An easy way to add needed storage

If your IT group is typical, you might have more work than you can handle. So what do you do on Monday morning when the sales group's file server is nearly out of disk space? Adding a disk to the array means that a member of the support staff will spend most of the day backing up the server, installing the new drive, reconfiguring the disk array, and bringing the system back up.

SciNet claims that Blazer, the company's new Network Attached Storage (NAS) appliance, lets systems administrators bring additional storage online in a few minutes without shutting down the server. The company aims Blazer, which looks like a microtower PC and uses a customized version of Linux, at small workgroups and small businesses. Blazer comes with a 400MHz AMD K6-2 CPU, 32MB of RAM (Blazer's maximum RAM capacity is 768MB), a 100Mbps Ethernet interface, and one to four 20GB EIDE hard disks. You can mount two hard disks internally and two more in hot-swappable drive trays, which are accessible from the front panel. Blazer's motherboard is easily accessible, and you can use standard DIMMs to upgrade memory. Similarly, you can use standard EIDE drives to easily upgrade disk storage.

I tested Blazer's single-disk model. When I unpacked the unit, I found neither a keyboard nor a mouse. But when I attached the unit to a 16-node segment of a DHCP server-equipped test network and booted the unit, I realized I wouldn't need a keyboard or mouse. Blazer automatically generated a server name, and its two-line LCD panel displayed the name and its assigned IP address and subnet mask. If your network lacks a DHCP server, you can attach a standard keyboard to Blazer's DIN-style keyboard connector and manually enter the IP address and subnet mask. The installation process took less than 10 minutes.

You can use a Web browser to perform all administration and configuration functions from any client on the same network segment as Blazer. The unit's home page presents options for creating users, groups, and shares; assigning user and group rights; adding, removing, and maintaining hard disks; changing the server's name, domain, workgroup, and system clock settings; shutting down or restarting the server; and updating the server's OS over the network. The unit's 32-page installation and administration guide clearly explains administrative options. I easily created several user accounts, assigned the users to different groups, and assigned share rights to the two groups.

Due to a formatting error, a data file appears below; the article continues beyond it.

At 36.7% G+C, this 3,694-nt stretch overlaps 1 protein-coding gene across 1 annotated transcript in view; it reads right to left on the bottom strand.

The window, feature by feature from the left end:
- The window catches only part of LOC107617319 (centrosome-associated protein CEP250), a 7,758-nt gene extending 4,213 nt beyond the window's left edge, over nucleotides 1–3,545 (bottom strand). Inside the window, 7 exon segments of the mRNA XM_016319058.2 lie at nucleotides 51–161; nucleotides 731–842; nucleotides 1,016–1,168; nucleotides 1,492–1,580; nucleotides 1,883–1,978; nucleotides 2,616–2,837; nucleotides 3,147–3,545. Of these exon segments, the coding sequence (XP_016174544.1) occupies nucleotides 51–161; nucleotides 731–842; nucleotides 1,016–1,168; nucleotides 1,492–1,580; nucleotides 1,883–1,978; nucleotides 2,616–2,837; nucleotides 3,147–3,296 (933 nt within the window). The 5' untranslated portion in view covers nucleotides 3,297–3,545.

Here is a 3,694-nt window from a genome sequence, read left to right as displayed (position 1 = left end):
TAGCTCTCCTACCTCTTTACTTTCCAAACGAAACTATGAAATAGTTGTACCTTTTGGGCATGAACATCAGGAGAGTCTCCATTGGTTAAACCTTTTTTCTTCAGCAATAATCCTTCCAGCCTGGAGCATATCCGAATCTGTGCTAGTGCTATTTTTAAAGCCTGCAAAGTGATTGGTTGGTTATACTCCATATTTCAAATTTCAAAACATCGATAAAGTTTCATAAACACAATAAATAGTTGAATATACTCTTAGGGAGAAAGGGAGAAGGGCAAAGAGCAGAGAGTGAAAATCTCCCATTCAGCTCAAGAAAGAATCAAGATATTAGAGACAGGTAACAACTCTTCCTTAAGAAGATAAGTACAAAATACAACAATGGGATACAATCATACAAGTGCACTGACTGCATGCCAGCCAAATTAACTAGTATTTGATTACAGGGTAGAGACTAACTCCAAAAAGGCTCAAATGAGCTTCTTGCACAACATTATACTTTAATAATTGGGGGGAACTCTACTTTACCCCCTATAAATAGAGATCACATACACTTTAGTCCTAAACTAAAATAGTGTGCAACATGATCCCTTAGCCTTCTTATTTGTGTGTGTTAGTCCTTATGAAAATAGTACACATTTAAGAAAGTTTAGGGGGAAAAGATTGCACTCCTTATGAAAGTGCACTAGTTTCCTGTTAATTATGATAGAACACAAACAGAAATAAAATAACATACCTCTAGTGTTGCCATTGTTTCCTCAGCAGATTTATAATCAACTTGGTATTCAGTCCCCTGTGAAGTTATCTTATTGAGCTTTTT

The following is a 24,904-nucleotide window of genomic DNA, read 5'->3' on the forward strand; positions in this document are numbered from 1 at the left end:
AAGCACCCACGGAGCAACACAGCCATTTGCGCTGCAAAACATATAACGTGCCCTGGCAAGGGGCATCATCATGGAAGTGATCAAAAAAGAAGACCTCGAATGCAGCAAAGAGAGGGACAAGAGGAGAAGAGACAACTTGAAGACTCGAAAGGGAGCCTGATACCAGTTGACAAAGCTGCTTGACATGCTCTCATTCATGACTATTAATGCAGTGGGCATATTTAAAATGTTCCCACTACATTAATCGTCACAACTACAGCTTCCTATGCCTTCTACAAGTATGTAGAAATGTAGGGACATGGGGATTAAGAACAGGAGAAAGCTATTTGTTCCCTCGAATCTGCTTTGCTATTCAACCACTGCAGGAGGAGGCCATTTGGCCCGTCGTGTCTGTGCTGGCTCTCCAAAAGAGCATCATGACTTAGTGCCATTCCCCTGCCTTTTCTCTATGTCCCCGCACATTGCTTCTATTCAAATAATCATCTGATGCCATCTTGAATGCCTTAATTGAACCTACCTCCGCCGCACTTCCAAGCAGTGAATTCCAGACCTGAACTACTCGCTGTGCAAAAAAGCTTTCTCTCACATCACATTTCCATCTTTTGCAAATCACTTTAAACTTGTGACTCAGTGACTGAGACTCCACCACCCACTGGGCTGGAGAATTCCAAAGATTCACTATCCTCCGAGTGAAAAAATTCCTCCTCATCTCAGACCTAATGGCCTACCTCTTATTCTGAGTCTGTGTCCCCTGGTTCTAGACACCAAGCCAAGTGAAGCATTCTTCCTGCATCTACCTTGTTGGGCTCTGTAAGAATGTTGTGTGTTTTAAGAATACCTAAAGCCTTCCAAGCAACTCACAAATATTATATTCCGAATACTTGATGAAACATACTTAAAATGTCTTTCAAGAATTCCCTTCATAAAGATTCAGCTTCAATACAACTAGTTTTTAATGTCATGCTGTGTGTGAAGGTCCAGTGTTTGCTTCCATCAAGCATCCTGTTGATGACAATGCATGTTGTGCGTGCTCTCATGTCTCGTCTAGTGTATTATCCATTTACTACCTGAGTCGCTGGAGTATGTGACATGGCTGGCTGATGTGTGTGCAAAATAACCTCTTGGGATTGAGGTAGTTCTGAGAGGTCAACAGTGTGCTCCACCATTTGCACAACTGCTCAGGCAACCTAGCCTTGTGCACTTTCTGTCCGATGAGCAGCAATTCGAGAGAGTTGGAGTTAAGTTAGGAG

The HTML pages make the configuration process easy for small workgroups that don't change frequently. However, Blazer doesn't integrate into Windows NT's security infrastructure. Therefore, you'll need to make user and group attribute changes on Blazer and on either your peer-to-peer workgroup systems or the PDC.

After I completed the configuration process and logged on to the network with my user account, Blazer appeared in Network Neighborhood. I mapped the unit's default share and had no problems reading and writing files. I used Client/Server Solutions' Benchmark Factory FileBench test to compare Blazer's speed to that of a 266MHz Pentium II-based Hewlett-Packard (HP) NetServer E45 file server running NT 4.0 with 128MB of RAM and three 4.2GB SCSI hard disks, two of which were striped using RAID 0. The HP server ran much faster at high client loads, but both units performed similarly at client loads of 100 users or fewer, which is fine considering Blazer's small-workgroup focus. Blazer's assets make it a strong NAS offering for small workgroups that don't require frequent changes to user or group attributes.

Contact: SciNet * 408-328-0160 or 800-653-1010
Price: Starts at $1195
Decision Summary:
Pros: Simple installation lets you add storage quickly without bringing down the server; good performance for small workgroups; excellent expansion capabilities; reasonable price
Cons: Doesn't integrate into Windows NT's security infrastructure
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